In the foodservice industry, “The Wow Factor,” as it is so often called, is the indication of a job well done for the chef, the waiter, and the operator at large. This industry is after all a service-based industry and is deeply rooted on the principle of delivering great service, professional expertise and a pleasant experience to the diner. Whether it’s an amazing dish, a beautiful presentation, a friendly waiter or a jovial ambiance, there are a number of ways you can deliver “the wow factor” to your patrons time and time again. Here are some suggestions:
1. Over-The-Top Service
More than anything in this industry, making a great impression starts with having kind, attentive, caring staff who put your satisfaction as a top priority. Having a wait staff that makes dining out a relaxing, pleasant experience for your patrons is paramount, and little touches like remembering a customer’s name, or perhaps a regular diner’s usual order, can go along way. Service is very much a part of the dining experience and having upbeat employees on staff will help positively orchestrate the mood of the evening.
2. Customer Relationship Management
Having a CRM program in place at your facility is another great way to “wow” your guests. In this digital day and age, getting friendly email reminders about specials, coupons, unique events and other happenings is a nice way to invite patrons back while actively keeping your business name in the mind of your customer.
Many venues nowadays also have birthday incentives which invite guests to dine with them and enjoy a complimentary discount. All these things are not only a great branding tool for your business but they also have a positive impact on the feelings your customer base has towards your operation and the way you conduct business.
No matter where you are dining out, from fine dining to fast casual or quick-service venues, having a clean dining room and washroom has a direct effect on the customer impression. No one wants to eat on a grimy table or smell off odors or go to a washroom that’s not properly managed. The cleanliness of your restaurant, bar, or foodservice facility is without a doubt one of the first things your patrons will notice when visiting. It is also one of the first things that will turn a customer off, and quick.
For all the open kitchens where patrons can see chefs at work, it is increasingly important to have the front of the house as well as the back of the house in tip-top shape so customers can rest assured that cleaning is adhered to and good management is a high priority.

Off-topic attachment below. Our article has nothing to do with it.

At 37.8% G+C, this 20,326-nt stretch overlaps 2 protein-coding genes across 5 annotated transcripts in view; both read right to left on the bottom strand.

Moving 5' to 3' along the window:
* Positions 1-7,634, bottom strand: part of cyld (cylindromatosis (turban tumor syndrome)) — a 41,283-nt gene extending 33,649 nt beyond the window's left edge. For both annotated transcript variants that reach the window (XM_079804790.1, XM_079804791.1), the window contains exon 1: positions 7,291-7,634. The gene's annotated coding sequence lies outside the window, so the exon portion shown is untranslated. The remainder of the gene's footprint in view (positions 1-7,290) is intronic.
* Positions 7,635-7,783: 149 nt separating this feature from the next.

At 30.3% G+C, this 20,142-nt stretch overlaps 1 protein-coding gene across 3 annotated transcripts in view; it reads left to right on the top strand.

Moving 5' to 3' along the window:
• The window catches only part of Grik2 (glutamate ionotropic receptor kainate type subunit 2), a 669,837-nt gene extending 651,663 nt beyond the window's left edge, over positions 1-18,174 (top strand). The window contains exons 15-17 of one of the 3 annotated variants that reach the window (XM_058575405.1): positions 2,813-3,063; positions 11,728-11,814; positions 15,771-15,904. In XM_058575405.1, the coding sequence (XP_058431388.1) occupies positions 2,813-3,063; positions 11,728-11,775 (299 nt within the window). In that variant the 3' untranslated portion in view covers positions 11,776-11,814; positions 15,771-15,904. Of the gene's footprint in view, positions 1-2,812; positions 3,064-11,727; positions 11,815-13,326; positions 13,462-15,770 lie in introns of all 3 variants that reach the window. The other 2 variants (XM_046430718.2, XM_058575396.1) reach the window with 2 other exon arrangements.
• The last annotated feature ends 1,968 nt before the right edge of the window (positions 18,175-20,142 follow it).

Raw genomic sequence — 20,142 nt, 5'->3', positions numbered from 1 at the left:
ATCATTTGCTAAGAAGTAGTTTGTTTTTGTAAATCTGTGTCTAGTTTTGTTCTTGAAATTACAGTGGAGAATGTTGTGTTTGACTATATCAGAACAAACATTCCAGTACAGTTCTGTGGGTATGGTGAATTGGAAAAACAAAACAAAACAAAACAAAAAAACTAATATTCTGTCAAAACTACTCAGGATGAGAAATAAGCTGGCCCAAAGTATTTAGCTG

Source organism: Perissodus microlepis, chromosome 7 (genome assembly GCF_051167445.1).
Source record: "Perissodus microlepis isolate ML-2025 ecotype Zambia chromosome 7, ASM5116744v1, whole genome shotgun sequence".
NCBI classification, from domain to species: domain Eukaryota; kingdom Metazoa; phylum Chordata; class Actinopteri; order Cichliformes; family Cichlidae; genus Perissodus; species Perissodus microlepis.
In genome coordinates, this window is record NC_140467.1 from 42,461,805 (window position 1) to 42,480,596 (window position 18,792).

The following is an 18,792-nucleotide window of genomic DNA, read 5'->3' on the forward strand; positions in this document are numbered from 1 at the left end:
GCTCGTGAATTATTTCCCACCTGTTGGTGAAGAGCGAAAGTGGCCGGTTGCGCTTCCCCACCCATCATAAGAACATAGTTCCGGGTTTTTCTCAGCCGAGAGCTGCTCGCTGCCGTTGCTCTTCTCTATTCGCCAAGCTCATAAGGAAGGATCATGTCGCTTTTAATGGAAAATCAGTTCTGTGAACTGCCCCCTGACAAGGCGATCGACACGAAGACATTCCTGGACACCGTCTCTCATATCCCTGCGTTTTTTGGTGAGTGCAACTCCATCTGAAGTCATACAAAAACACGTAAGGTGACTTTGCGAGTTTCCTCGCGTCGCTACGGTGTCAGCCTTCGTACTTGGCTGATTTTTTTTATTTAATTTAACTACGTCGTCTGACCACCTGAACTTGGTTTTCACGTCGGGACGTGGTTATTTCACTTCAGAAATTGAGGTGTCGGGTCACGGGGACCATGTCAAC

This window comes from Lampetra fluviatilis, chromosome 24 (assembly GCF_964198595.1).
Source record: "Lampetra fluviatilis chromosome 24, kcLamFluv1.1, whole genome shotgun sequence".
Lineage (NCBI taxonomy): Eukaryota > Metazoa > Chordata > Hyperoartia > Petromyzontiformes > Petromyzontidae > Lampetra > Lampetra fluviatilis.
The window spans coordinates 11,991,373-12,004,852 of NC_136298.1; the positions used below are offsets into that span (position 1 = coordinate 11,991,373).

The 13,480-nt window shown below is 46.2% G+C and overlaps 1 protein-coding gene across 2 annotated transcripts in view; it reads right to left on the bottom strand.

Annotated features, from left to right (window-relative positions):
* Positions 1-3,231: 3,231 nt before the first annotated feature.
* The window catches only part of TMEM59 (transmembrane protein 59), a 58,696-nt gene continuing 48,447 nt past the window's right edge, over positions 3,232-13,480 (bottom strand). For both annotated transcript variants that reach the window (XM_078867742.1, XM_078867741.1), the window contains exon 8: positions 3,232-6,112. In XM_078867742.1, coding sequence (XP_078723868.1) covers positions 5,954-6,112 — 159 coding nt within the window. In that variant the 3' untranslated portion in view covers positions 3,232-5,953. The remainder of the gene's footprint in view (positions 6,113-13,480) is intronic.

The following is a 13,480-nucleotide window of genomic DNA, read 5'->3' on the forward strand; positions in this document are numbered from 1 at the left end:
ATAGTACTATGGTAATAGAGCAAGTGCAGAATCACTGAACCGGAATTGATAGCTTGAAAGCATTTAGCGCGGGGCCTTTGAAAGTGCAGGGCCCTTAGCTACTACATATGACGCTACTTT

4. Strong Menu
People have a choice every time they dine out and that choice is where they are going to eat followed by what they are going to order. Given the highly saturated restaurant scene in American cities today, it is important to craft your skill and feature a menu that is all your own. It’s about finding a defining feature and showcasing that feature well. Chefs across the nation range in skill and expertise, but all successful chefs have honed their skills by mastering a handful of things that make their food memorable. Even your classic favorites (think: a hamburger, a green salad) can be made a popular favorite with the implementation of a defining sauce, dressing, or key feature. Find what it is that makes you stand out and prepare to “wow” your customers with it each and every time.
The overall ambiance of your foodservice establishment plays an important role in “wowing” your guests. For many fine dining establishments, the importance of this feature is emphasized even more, as restaurant operators comb through nice furniture selections, art options, elegant light fixtures, high-end tabletop accessories and more to set the tone. After all, the first impression is often made at the beginning of your experience (i.e. when you walk in the room) so having pretty lighting, elegant furnishings and a stylish ambiance plays an important role in locking in good sentiments from the first look.
Though very important in fine dining, ambiance generally plays a key role in designing a restaurant in general. Small “hole in the wall” venues with a mixture of different knick knacks can add to the warmth and character of a place and make it memorable to the diner. At the end of the day, it is about finding a mix of colors, styles, and objects that will work together to achieve the look you’re after, and then share it happily with your guests.